The Easy Way To Have Hard Conversations

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The Easy Way To Have Hard Conversations

If you can remember The 6 A’s of Effective Resolution, you can solve arguments rather than starting them

I’m a big believer in proactively speaking your truth and having authentic conversations when an issue arises and I help my clients do just that. That’s because left unspoken, resistance builds up over time until it becomes resentment, rejection and finally total repression. At that stage, you have a real problem on your hands because both parties become entrenched in their positions and the object of the game becomes about winning and saving face. In my way of thinking, I’d much rather kill the monster when it’s small instead of waiting until it’s grown huge, gotten angrier and is way more formidable.

Here’s how this is supposed to work

Recently I had a client who needed to have an authentic and vulnerable conversation with his wife. They had both suffered a breach in trust and while we had come a long way in rebuilding that trust and strengthening it, we hit a point in the work where an issue needed to be addressed and I wasn’t able to do it in a joint session with them prior to his business trip. While I was working with the husband one-on-one in a session, I reviewed exactly how he could do that in order to move toward resolution quickly. In fact, we even did some role playing a few times with me playing her and him opening the conversation. We went through it a few times and each time, I coached him on specific nuances of how certain comments, words or intonations might be received…or should I say…how they MIGHT NOT be received as well. After a few rehearsals, it was up to him to open the conversation at the right moment and time when he had an opportunity.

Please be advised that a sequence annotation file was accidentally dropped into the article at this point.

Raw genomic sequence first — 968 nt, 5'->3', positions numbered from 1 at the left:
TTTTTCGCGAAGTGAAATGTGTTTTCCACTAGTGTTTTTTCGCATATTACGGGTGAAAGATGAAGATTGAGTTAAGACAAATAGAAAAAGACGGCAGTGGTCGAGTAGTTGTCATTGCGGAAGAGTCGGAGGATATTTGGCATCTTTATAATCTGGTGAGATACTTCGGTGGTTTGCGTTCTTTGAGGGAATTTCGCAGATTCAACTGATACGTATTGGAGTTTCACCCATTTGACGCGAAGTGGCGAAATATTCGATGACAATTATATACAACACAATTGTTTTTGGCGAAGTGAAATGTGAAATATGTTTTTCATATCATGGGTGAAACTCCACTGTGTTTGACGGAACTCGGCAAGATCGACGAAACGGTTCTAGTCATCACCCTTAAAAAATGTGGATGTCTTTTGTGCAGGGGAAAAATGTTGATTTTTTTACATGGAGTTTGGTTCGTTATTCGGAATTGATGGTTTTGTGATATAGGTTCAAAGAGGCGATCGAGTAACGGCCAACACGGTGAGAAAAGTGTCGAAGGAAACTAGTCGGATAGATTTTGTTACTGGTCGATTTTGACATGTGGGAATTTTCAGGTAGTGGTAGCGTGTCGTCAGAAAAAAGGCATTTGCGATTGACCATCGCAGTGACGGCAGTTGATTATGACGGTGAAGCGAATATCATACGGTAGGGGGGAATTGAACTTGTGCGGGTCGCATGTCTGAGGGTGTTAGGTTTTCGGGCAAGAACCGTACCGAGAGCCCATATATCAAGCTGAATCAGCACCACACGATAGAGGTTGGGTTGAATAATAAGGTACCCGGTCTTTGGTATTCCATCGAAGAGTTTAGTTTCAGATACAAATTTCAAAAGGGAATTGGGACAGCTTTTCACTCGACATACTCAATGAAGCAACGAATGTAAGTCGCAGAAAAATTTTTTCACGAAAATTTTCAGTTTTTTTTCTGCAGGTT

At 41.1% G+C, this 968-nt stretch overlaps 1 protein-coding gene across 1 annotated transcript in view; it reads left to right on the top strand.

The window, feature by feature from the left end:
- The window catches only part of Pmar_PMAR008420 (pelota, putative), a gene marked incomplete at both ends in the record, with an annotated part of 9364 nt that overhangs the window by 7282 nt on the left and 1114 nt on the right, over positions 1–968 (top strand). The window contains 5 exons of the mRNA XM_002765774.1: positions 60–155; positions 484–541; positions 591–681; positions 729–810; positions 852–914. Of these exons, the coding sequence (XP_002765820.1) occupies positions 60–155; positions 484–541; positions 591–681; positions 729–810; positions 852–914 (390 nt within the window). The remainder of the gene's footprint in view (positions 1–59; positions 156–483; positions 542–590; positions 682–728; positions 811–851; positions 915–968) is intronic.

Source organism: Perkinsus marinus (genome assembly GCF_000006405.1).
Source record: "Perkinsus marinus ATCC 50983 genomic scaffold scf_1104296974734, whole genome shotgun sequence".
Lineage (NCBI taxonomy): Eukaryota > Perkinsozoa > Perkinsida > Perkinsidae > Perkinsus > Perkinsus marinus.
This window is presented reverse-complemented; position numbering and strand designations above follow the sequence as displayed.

How it actually worked



Unfortunately, let’s just say the opportunity wasn’t presenting itself prior to his impending business trip so despite our practice and preparation, the discussion turned a little bumpy at first. Rather than smoothly transitioning into it at the right place and time as we had planned and practiced, the words just spilled out of his mouth in a bit of a jumbled mess that at first, sounded to her like a less than gracious accusation. Rather than a calm and productive expansion of common ground, it became a bit of an uncomfortable backpedal at first as the husband realized he hadn’t presented his case the way he’d hoped at all. Again, as I said earlier, we had already made a great deal of progress in our earlier work and both of them quickly recovered and worked it out beautifully…but not before a few awkward moments.  As a result of that experience, I developed some simple and easy to remember tips for you that will help make your next “difficult” conversation a great deal easier. That’s because all you have to remember is these 6 simple A’s if you want to learn how to be an influential master of problem solving. You can remember 6 steps, right?

The 6 A’s of Effective Resolution

1) Avoid accusations.
As I said, my client started off on the absolute wrong foot because his initial comments could have been construed as an attack or an accusation on his wife even though he didn’t mean it that way. The problem with that is that it puts your partner on the defensive and the walls come up IMMEDIATELY. Let’s just put it this way: the first rule of AVOIDING ‘The Fight Club’ is not talking about something that sounds like an accusation. 😉 That means your statements should use words like “I feel ______ and I’d like to discuss how we can resolve this and make it a win/win for both of us.” If you’re using words like “you always do this…” or “you never do that…” – these are accusations and gross exaggerations. Avoid these at all costs!

2) Ask for permission to probe.